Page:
Most crabs "walk" or run across the ocean bottom. Some, such as the commercially caught blue crab of the Atlantic coast (a member of the one family of "swimming crabs") can swim. Their rearmost pair of legs is modified for swimming and legs are paddle-shaped.
By shedding their outgrown shell. The rigid shell imprisons the crab and limits growth. Once the shell is shed, the crab can absorb water and expand into its newgrown shell.
Under normal conditions, about a one-third increase occurs with each molt.
They are the same species. A soft-shell crab is one that has just discarded its shell. Crabs which have just shed their shell hide in rocks or bury themselves in sand and mud to escape predators. They emerge after the new shell hardens, a quick process.
A female may live 2 years, a male 3.
A large, land hermit crab, which lives on tropical Pacific islands. The crab is so named because it eats coconuts, is even caught on coconut used as bait. The meat is considered a delicacy in the islands.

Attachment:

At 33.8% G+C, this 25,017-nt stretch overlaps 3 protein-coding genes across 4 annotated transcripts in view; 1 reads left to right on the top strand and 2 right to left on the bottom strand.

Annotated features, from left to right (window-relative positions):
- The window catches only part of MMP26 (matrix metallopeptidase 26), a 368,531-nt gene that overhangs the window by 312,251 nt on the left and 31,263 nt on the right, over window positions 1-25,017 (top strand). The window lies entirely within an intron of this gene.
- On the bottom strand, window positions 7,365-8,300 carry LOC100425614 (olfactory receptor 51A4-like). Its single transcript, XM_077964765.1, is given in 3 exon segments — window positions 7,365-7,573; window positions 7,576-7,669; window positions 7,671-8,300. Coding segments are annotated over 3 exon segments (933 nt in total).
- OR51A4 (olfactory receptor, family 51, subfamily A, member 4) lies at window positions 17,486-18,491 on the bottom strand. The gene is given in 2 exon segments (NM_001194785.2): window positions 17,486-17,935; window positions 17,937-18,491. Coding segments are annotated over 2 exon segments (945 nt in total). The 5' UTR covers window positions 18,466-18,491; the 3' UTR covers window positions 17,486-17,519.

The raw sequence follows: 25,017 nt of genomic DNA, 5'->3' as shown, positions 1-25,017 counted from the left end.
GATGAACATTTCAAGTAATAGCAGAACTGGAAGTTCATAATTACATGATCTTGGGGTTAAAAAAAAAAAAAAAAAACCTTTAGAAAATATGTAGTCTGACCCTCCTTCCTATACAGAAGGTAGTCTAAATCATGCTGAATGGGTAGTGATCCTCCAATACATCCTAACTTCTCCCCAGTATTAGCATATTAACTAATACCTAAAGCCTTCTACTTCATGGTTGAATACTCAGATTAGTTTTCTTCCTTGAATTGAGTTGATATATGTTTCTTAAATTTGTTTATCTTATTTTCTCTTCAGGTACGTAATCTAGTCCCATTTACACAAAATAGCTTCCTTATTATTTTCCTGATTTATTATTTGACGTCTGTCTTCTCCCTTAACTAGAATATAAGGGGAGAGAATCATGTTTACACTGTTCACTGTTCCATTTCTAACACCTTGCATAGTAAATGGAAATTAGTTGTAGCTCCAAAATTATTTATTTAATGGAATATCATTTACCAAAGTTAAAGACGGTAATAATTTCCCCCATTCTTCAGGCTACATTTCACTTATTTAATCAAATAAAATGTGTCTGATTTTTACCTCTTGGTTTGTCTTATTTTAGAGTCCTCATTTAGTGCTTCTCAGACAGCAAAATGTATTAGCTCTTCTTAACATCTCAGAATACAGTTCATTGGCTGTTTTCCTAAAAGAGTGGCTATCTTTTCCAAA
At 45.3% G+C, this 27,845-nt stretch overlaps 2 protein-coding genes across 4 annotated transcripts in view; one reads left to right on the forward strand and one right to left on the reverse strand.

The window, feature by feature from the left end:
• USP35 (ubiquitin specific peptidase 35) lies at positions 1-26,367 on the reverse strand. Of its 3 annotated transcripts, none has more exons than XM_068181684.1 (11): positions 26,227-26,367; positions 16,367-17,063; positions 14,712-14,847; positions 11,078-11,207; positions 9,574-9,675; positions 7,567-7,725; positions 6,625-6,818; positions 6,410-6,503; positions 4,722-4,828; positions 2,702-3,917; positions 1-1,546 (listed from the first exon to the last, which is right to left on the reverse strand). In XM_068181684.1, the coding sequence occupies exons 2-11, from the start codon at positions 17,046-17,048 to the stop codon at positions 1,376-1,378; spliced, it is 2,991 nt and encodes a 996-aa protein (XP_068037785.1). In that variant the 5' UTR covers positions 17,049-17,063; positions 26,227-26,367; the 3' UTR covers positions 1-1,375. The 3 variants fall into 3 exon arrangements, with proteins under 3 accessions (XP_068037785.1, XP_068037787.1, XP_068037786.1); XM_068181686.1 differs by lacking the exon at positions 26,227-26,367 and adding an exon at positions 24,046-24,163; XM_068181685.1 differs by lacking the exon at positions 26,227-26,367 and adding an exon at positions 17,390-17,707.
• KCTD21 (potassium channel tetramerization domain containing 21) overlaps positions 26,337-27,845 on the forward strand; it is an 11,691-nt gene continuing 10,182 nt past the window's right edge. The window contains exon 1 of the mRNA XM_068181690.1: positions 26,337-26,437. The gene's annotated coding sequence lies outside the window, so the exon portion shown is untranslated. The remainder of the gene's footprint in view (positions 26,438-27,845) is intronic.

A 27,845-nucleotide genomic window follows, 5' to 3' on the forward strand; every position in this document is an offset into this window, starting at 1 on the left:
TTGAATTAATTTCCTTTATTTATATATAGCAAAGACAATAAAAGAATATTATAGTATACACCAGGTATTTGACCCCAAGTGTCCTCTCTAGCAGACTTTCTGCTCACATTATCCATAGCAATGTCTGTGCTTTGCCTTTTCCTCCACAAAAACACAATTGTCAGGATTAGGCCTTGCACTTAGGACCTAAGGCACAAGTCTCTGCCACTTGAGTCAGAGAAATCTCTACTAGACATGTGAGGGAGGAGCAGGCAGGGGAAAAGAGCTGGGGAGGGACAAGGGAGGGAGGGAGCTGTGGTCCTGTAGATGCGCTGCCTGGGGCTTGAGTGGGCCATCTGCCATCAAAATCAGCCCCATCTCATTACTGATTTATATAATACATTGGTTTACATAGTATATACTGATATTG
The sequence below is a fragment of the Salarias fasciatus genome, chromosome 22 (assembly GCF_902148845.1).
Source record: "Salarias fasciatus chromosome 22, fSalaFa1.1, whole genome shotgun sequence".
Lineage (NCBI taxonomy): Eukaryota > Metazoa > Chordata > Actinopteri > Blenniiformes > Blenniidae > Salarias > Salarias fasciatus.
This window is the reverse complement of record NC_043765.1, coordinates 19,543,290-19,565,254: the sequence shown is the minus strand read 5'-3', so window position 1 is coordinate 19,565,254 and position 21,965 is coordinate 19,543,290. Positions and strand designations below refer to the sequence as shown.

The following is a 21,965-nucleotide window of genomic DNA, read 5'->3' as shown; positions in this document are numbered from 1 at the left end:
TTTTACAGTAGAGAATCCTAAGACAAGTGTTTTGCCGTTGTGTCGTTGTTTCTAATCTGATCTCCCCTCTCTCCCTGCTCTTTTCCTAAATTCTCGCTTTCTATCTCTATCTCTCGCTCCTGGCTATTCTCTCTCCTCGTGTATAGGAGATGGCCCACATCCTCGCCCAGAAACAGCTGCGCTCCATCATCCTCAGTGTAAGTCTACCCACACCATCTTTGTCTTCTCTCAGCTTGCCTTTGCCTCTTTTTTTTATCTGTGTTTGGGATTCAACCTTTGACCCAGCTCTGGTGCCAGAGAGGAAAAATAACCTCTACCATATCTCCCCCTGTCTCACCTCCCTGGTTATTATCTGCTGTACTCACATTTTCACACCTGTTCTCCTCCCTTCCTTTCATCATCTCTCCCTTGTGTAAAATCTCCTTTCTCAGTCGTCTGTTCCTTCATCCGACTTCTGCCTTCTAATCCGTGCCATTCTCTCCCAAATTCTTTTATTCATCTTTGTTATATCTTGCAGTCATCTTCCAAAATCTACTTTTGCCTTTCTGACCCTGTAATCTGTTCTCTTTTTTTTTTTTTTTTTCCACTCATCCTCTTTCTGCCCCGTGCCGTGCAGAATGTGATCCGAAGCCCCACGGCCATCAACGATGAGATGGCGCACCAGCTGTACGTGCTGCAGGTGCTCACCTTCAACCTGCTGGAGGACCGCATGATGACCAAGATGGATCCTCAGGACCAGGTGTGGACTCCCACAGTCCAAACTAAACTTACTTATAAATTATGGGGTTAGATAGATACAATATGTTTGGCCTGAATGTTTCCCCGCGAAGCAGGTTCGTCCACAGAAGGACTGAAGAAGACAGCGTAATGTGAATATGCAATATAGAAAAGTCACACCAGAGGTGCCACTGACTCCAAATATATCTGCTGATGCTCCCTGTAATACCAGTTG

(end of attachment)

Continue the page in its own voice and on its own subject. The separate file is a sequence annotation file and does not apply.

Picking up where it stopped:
Fisherman often break off the large claw and throw the crab back into the water. If the break is made at the first joint, the crab is not harmed. The stone crab can and does sever its own claw at the first joint (by muscular contraction) to escape from danger.
These are "pea" crabs. They live, often in pairs, inside the oyster shell, eating food collected on mucous strands in the oyster. Because they do cause damage to oyster mantle and gills, the crabs are considered parasites. Pea crabs are not harmful to man.
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Unless otherwise noted all color artwork is © Ray Troll 2002, © Terry Pyles, colorization 2002. These images may not be utilized in whole or in part by any entity other than NMFS without the express permission of NMFS' Office of Constituent Services and the copyright artist, Ray Troll.